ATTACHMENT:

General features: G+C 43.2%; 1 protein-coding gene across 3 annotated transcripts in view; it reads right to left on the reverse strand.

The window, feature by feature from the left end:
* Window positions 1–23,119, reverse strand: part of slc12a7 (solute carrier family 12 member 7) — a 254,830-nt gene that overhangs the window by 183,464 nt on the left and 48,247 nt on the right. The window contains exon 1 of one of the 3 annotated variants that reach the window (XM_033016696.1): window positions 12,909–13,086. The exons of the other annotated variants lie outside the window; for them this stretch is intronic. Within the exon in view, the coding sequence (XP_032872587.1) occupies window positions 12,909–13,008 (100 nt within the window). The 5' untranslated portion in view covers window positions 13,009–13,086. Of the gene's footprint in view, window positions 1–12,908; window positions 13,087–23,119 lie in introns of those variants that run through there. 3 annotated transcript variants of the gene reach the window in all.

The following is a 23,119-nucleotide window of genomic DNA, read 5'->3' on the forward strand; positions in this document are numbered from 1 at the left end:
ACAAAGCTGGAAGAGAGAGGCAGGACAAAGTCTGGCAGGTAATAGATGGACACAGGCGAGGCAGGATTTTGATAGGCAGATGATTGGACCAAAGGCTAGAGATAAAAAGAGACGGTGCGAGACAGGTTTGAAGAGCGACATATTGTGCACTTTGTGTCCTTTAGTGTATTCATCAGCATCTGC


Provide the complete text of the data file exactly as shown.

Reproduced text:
General features: G+C 43.2%; 1 protein-coding gene across 3 annotated transcripts in view; it reads right to left on the reverse strand.

The window, feature by feature from the left end:
* Window positions 1–23,119, reverse strand: part of slc12a7 (solute carrier family 12 member 7) — a 254,830-nt gene that overhangs the window by 183,464 nt on the left and 48,247 nt on the right. The window contains exon 1 of one of the 3 annotated variants that reach the window (XM_033016696.1): window positions 12,909–13,086. The exons of the other annotated variants lie outside the window; for them this stretch is intronic. Within the exon in view, the coding sequence (XP_032872587.1) occupies window positions 12,909–13,008 (100 nt within the window). The 5' untranslated portion in view covers window positions 13,009–13,086. Of the gene's footprint in view, window positions 1–12,908; window positions 13,087–23,119 lie in introns of those variants that run through there. 3 annotated transcript variants of the gene reach the window in all.

The following is a 23,119-nucleotide window of genomic DNA, read 5'->3' on the forward strand; positions in this document are numbered from 1 at the left end:
ACAAAGCTGGAAGAGAGAGGCAGGACAAAGTCTGGCAGGTAATAGATGGACACAGGCGAGGCAGGATTTTGATAGGCAGATGATTGGACCAAAGGCTAGAGATAAAAAGAGACGGTGCGAGACAGGTTTGAAGAGCGACATATTGTGCACTTTGTGTCCTTTAGTGTATTCATCAGCATCTGC